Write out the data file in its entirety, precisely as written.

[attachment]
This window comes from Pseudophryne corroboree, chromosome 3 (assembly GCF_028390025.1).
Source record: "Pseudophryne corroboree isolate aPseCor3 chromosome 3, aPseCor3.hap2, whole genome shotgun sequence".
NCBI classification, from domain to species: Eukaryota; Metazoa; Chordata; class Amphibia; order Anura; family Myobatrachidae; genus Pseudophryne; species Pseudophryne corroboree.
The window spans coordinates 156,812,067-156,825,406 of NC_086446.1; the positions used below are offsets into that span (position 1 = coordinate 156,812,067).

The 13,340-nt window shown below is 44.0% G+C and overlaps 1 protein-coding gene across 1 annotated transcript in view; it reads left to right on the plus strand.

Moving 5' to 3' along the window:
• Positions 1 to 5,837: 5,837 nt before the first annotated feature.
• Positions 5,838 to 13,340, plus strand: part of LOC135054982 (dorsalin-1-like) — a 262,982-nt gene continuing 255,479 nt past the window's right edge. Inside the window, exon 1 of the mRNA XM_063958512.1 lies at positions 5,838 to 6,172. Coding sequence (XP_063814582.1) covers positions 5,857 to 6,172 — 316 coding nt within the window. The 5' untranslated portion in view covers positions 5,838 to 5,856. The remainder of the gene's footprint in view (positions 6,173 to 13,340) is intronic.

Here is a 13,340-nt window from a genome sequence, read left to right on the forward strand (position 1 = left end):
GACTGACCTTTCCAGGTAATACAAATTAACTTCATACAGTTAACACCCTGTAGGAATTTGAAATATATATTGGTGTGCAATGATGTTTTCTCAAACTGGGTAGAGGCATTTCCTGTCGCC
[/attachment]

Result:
This window comes from Pseudophryne corroboree, chromosome 3 (assembly GCF_028390025.1).
Source record: "Pseudophryne corroboree isolate aPseCor3 chromosome 3, aPseCor3.hap2, whole genome shotgun sequence".
NCBI classification, from domain to species: Eukaryota; Metazoa; Chordata; class Amphibia; order Anura; family Myobatrachidae; genus Pseudophryne; species Pseudophryne corroboree.
The window spans coordinates 156,812,067-156,825,406 of NC_086446.1; the positions used below are offsets into that span (position 1 = coordinate 156,812,067).

The 13,340-nt window shown below is 44.0% G+C and overlaps 1 protein-coding gene across 1 annotated transcript in view; it reads left to right on the plus strand.

Moving 5' to 3' along the window:
• Positions 1 to 5,837: 5,837 nt before the first annotated feature.
• Positions 5,838 to 13,340, plus strand: part of LOC135054982 (dorsalin-1-like) — a 262,982-nt gene continuing 255,479 nt past the window's right edge. Inside the window, exon 1 of the mRNA XM_063958512.1 lies at positions 5,838 to 6,172. Coding sequence (XP_063814582.1) covers positions 5,857 to 6,172 — 316 coding nt within the window. The 5' untranslated portion in view covers positions 5,838 to 5,856. The remainder of the gene's footprint in view (positions 6,173 to 13,340) is intronic.

Here is a 13,340-nt window from a genome sequence, read left to right on the forward strand (position 1 = left end):
GACTGACCTTTCCAGGTAATACAAATTAACTTCATACAGTTAACACCCTGTAGGAATTTGAAATATATATTGGTGTGCAATGATGTTTTCTCAAACTGGGTAGAGGCATTTCCTGTCGCC